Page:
Personal Inventory by Appointment

Seltzer, Louis Benson


  • Louis Seltzer describes how he accounts to God daily for his conduct and describes his efforts to always make the best of his abilities, however limited, and to produce goodness in the world through his actions.
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And now, This I Believe, the living philosophies of thoughtful men and women, presented in the hope they may strengthen your beliefs so that your life may be richer, fuller, happier. Here is Edward R. Murrow.
This I Believe. Louis B. Seltzer is a newspaperman. He has been, in turn, a reporter, editorial writer, city editor, news editor, and today is editor-in-chief of the Cleveland Press. The newspaper business is a fast-moving and even a frantic way of life. Yet, somehow Louis Seltzer has managed to find time to do some deep and honest soul-searching, as his beliefs demonstrate.
Each day I have a special appointment. Unfailingly, I have kept it since a small boy. I intend to keep it every day for the rest of my life. I meet my God. With His help, I take an inventory of myself just before I release my mind to sleep. The measure by which He and I judge me is simple. It is a blunt, searching, severe inventory. It covers thoughts and acts and impulses and temptations, and even tentative inclinations. In what respects have you failed? What thoughts had you that were not good? What man did you ignore? Were you completely honorable in all you did that day?
I believe God gives us something to begin with. It is not much—in my case I know it was not much. I’m not sure today it is much.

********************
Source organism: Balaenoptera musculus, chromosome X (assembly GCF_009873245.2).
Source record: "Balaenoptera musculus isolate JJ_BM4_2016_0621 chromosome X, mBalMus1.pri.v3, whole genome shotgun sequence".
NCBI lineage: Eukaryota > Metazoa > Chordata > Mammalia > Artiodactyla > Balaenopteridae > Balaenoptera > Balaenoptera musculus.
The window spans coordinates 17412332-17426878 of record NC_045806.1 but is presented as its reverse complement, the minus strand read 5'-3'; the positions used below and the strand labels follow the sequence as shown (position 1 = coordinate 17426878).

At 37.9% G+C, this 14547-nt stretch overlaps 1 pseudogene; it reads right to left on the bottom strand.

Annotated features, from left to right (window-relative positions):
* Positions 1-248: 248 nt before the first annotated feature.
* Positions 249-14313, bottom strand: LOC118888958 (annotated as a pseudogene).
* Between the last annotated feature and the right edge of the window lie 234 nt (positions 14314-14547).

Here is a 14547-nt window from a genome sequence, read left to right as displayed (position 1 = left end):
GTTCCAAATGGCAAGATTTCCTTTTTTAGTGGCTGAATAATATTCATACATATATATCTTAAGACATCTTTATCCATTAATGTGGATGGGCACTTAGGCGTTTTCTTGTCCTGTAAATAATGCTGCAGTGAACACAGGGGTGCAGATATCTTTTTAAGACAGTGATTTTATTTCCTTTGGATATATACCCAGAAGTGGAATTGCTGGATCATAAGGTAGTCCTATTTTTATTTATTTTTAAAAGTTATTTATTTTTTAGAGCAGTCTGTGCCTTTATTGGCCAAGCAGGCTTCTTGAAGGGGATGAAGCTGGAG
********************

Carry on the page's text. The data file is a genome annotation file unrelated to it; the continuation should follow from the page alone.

It is, however, up to me, with God’s help, to fashion myself of that clay and those chemicals and that tentative personality and that spirit, into something approximating what He should like me to be. In my wallet, I have three pieces of paper; they are yellowed and frayed. I refer to them constantly. One says, “What doth the Lord require of thee, but to do justly and to love mercy and to walk humbly with thy God.” Did I do so, that day? Another says, “I expect to pass through this world but once. Any good, therefore, I can do or any kindness that I can show to any fellow creature, let me do it now. Let me not defer or neglect it, for I shall not pass this way again.” Did I measure up to that, this day?
Another says, “Make big plans. Aim high in hope and work, remembering that a noble, logical diagram, once recorded, will never die.” At the end of the day, in communion with God, what of that?
I believe profoundly that each of us has a mission to perform, as long as he lives. It is to take the foundation God gives us at birth and make of it, by discipline, such light as we let into our soul; such reason as we cultivate by nurturing our minds with the good thoughts and distilled wisdom of others and our own;
by consciously lifting ourselves to the spiritual summits achieved by God and his good people, thus to make and strengthen ourselves, so that in our time on this troubled planet, we will have given to it something more than just our labor and our material accomplishments, something that we can measure as good in the sight of our God.
There the creed of Louis B. Seltzer, who heads The Press, a distinguished newspaper in his home city of Cleveland, Ohio.